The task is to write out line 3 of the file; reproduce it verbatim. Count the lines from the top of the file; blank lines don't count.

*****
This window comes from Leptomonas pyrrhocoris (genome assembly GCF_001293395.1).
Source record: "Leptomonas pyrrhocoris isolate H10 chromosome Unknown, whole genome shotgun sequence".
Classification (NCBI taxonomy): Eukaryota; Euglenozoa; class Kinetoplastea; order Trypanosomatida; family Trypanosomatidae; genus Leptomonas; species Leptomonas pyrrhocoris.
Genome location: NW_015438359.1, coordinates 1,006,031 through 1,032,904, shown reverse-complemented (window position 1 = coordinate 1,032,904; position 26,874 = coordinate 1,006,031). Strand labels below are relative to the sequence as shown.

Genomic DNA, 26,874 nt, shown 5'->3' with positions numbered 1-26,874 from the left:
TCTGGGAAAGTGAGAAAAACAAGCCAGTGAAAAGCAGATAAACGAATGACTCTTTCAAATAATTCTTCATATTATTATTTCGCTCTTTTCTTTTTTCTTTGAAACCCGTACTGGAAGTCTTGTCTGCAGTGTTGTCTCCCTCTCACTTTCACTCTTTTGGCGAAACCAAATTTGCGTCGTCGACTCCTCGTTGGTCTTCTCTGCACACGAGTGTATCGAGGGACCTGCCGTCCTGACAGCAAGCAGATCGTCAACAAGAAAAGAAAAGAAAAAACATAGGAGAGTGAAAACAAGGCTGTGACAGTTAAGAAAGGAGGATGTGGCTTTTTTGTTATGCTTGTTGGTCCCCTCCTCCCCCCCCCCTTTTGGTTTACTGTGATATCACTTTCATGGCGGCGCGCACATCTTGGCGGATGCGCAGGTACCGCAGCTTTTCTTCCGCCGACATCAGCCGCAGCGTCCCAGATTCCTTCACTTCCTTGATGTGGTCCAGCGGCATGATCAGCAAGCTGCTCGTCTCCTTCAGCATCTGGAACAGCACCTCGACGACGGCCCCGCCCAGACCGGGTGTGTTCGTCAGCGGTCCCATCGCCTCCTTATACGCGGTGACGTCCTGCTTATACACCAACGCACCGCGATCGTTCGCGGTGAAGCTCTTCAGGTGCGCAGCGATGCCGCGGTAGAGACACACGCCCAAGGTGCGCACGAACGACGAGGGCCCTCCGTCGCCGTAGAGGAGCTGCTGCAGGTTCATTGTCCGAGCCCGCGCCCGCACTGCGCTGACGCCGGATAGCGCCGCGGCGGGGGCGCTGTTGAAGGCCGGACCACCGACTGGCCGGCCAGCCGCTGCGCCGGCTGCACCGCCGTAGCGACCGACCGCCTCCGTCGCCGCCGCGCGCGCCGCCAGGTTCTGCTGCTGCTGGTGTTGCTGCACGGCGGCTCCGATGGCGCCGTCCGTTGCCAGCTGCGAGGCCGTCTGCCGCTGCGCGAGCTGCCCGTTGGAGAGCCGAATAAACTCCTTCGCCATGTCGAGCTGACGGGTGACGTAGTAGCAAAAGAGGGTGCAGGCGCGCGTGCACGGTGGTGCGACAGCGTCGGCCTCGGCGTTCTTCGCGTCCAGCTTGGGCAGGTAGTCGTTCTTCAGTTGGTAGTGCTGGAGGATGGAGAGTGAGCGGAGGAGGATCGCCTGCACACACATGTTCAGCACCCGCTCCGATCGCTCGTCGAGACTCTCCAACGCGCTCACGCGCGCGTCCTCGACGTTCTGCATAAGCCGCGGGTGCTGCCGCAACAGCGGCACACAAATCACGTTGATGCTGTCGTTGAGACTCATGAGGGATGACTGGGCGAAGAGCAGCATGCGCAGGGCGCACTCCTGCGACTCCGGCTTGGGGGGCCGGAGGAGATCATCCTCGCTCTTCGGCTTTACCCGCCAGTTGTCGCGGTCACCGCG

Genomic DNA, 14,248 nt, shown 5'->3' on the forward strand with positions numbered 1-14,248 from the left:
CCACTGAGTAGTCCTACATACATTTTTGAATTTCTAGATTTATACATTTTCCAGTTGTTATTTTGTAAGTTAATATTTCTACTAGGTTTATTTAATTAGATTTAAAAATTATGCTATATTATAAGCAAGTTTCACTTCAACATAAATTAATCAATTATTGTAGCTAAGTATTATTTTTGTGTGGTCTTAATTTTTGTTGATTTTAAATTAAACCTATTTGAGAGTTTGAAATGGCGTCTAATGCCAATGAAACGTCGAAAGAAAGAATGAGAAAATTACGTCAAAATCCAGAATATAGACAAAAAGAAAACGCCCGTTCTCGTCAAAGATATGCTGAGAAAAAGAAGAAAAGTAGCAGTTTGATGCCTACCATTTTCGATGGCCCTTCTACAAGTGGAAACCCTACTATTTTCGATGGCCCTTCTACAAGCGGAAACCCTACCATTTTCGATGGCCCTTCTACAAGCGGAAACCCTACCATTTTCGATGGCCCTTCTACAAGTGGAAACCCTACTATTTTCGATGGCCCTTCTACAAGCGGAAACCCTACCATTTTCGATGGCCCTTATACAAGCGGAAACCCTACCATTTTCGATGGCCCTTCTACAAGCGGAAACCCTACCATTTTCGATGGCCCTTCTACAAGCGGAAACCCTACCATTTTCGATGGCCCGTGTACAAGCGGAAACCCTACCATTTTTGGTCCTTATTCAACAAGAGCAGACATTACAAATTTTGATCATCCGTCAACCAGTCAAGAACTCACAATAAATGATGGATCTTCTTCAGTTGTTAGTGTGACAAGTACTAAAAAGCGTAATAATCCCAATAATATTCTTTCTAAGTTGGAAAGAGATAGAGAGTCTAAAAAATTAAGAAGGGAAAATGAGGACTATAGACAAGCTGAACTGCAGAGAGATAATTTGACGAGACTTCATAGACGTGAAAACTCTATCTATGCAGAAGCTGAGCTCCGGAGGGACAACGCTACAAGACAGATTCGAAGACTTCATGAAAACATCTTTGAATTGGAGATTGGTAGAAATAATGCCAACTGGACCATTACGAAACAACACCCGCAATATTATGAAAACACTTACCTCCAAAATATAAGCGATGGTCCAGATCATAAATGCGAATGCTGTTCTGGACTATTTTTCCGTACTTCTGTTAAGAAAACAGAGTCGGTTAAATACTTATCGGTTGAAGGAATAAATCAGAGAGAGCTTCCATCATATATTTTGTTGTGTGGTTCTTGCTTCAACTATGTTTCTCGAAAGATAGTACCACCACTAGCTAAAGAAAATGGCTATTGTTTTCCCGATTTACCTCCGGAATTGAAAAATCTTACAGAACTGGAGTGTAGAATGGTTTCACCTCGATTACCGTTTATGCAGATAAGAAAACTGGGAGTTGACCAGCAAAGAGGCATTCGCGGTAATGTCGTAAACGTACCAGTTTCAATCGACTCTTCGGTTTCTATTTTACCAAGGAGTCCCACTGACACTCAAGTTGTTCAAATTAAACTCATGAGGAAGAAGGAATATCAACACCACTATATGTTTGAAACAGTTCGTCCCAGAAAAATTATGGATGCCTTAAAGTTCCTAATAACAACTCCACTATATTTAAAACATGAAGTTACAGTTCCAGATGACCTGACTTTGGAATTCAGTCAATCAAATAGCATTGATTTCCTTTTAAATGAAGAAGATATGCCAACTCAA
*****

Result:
Classification (NCBI taxonomy): Eukaryota; Euglenozoa; class Kinetoplastea; order Trypanosomatida; family Trypanosomatidae; genus Leptomonas; species Leptomonas pyrrhocoris.